OKC is home to some true classics that shouldn't be missed, among them legendary Cattlemen's Steakhouse, which has been feeding hungry cowboys and ranchers since 1910, and the many diners that specialize in Oklahoma's iconic onion burgers (for a full rundown of our national burger critic's best burgers, check out his rundown). So no, you shouldn't be skipping a signature chicken-fried steak. But it's where the past and present collide that Oklahoma City's status as a rising culinary juggernaut becomes clear.
Here, restaurants, bars, and cafes are as unique as the districts that house them. The Jones Assembly is a jaw-dropper of a restaurant, bar, and concert venue on Film Row that also features creative riffs on traditional Oklahoma dishes: our picks include chicken-fried carrots and wood-fired pita with pimento cheese, alongside vegan dishes, Moroccan steak salads, and pizzas strewn with beet sauce, roasted golden beets, and sumac.
For more tastes of chicken-fried innovation, head to Picasso Cafe, a neighborhood cornerstone in the Paseo, for chicken-fried portobello mushrooms with vegan gravy. Or Mexican Radio in the Plaza District for pimento cheese empanadas and fry bread tacos al pastor. Or most aptly, 39, the “modern Indigenous” restaurant inside the freshly minted First Americans Museum, where native ingredients and foodways shine with dishes like blue corn polenta fries, bison burgers with squash pickles, and chimichurri turkey cutlets.
The real star of modern Oklahoma City dining is Nonesuch. This 22-seat, tasting-menu-only location was named Bon Appetit’s best new restaurant of 2018 for a reason. With a constantly changing menu often constructed of foraged ingredients, this is where you’ll find things available nowhere else, like snap peas with cornflower and micro wasabi atop kimchi cream cheese, Æbleskivers (essentially, Danish pancake balls) with brown cheese caramel and elderberry gel, and clarified gazpacho with pickled Serrano peppers and shio koji. Be warned: a 10-course dinner starts at $125 and it can be tough to get a reservation, but it’s totally worth it if unique dining experiences are important to you.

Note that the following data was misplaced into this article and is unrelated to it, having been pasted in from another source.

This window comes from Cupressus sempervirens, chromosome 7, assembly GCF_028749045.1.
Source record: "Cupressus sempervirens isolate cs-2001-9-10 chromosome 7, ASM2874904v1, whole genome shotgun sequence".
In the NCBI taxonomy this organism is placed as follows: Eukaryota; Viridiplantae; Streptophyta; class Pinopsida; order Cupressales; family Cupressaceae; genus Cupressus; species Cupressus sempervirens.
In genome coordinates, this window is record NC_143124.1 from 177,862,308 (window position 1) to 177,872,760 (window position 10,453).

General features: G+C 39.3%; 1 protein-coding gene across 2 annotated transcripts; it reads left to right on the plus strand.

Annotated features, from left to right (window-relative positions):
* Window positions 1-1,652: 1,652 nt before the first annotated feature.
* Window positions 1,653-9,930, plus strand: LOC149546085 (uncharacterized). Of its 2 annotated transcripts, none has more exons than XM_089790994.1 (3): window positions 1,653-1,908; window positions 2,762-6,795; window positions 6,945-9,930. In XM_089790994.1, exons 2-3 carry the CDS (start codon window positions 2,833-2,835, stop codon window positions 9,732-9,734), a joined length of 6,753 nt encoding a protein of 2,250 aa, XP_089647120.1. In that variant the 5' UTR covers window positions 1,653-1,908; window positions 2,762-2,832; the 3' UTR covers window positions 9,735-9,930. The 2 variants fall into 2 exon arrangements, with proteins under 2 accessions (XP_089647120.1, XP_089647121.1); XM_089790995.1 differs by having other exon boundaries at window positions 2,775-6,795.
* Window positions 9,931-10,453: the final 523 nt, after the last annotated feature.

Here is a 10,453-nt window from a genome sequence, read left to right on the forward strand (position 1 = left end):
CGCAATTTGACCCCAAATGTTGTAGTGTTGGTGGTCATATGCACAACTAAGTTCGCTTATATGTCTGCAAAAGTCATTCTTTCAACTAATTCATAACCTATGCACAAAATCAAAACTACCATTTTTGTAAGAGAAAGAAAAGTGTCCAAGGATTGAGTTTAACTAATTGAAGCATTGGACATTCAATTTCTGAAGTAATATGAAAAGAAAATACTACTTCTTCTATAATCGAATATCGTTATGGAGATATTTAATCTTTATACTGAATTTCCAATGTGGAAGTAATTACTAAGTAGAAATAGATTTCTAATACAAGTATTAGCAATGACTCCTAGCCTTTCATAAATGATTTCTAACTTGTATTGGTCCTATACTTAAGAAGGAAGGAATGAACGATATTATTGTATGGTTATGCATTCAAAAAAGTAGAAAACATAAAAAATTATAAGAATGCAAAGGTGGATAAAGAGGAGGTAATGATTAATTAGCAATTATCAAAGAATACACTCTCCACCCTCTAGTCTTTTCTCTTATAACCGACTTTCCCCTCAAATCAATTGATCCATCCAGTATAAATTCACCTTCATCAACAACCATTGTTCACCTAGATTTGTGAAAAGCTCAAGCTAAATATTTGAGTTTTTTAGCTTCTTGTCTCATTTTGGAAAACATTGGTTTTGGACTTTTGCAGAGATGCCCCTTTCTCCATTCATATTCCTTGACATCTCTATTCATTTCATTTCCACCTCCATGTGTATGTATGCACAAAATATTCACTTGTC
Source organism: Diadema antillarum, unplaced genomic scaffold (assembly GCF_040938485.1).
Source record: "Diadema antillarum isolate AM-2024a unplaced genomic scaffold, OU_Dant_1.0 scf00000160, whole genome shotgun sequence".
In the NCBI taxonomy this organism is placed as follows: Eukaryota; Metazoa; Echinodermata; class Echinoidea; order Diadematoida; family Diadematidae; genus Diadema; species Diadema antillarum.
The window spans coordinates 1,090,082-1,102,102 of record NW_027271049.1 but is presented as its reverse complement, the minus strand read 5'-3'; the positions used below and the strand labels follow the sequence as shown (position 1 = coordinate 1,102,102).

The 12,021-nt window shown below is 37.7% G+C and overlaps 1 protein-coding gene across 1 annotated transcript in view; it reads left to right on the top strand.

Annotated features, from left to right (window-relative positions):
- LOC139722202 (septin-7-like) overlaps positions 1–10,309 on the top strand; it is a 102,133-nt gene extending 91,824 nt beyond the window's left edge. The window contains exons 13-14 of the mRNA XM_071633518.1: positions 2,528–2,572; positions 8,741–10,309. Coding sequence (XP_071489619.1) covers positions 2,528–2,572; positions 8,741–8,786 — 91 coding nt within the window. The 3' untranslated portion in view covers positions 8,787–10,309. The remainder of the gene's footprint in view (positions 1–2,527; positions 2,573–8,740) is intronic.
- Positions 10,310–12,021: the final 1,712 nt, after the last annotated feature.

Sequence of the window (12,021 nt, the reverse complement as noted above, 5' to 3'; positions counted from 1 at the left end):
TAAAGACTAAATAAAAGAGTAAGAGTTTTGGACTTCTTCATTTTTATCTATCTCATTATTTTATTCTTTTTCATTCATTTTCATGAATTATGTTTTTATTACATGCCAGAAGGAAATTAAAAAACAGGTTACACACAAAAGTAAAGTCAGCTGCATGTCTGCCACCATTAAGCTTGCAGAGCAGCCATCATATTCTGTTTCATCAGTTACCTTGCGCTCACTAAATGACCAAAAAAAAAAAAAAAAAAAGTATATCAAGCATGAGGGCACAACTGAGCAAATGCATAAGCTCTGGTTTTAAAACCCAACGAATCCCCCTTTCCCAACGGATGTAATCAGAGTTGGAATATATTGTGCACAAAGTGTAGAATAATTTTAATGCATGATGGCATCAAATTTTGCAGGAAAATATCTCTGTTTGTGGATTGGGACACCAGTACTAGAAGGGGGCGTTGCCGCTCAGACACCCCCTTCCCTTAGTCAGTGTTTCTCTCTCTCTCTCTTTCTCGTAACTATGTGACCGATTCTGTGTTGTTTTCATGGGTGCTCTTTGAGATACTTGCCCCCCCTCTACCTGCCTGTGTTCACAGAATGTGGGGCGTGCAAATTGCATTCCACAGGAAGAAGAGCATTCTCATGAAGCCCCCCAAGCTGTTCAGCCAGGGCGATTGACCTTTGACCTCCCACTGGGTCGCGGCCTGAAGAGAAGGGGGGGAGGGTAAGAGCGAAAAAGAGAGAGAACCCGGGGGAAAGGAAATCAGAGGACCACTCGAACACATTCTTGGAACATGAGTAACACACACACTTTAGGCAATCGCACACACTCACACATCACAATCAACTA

Like many a road tripper or nomad, the siren song of OKC’s affordable living has made it fertile ground for restaurateurs moving from more expensive cities to open their businesses here. Consider The Study, a cozy wine bar on Film Row owned by a sommelier who moved from Los Angeles back to his hometown to set up shop; Palo Santo, a chic cocktail bar by a couple of California expats in the funky Farmer’s Market District; and Sedalia’s, a soon-to-open oyster and natural wine bar from a Bolivian owner.
California isn’t the only place restaurateurs are migrating from, though. Another key component to OKC's culinary ascent is the robust Vietnamese food scene, the high quality of which has gained national renown. Visit the Asian District, aptly named Little Saigon after the influx of Vietnamese immigrants who settled after the fall of Saigon in 1975, for some of the country's best noodles and more.
For pho, you’ll be hard-pressed to choose between a number of hole-in-the-wall spots, among them Pho Lien Hoa, Pho Lan Asian Bistro, and Pho Ca Dao. Banh mi is excellent at places like Magasin Table (eschew the standard pork pate for the garlic fried tofu or pork belly with quail eggs... you’re welcome) or Rivière Modern Banh Mi, which moves beyond delightfully creative twists on the sandwich into banh mi tacos, Saigon Ceasar salads, and Vietnamese street corn. For persnickety eaters, VII Asian Bistro has an endless list of Vietnamese and Chinese options that should exhaust even the pickiest palates.
Of late, the city’s coffee and bakery scene have taken an exciting turn as well. After Elemental Coffee broke ground as the city’s first roaster, quickly establishing itself as a Midtown keystone for caffeine and vegan chocolate chip cookies, numerous others followed suit. Sincerely Coffee is a twee, pink-hued cafe that looks like something Wes Anderson would dream up, Neon Coffee is a colorful and funky Plaza District nook with pecan-infused iced matcha lattes and donut sandwiches, and Clarify Coffee saves summer with cold-brew oat milk slushies.
The local bread scene has also been on the rise (yeasty pun intended), thanks to The Harvey Bakery & Kitchen, where you can snag a brown butter bourbon pecan blondie and a loaf of sourdough, and 30th Street Market, a bottle shop/cafe/bicycle shop hybrid baking its own milk bread, English muffins, and focaccia for toasts and sandwiches.
Oklahoma City’s singular approach to entertainment and neighborhoods is even more pronounced when it comes to bars and breweries, which run the gamut from kitschy arcade bars and high-end mixology to inventive ales. For the former, Flashback Retropub is a 1980s-themed bar with 60 vintage video games—plus Mario Kart!—for drinkers to play.
Barkeep is the stop for cocktail lovers; located inside a boutique mixology store in Midtown, where you can shop for all the esoteric home bar equipment and ingredients you never knew you needed, this intimate cocktail spot shakes up some of the most innovative seasonally inspired drinks in town, like an arugula-infused gin tipple with strawberry-feta syrup, and serves it alongside gratis Goldfish crackers and classic sitcoms on the TV.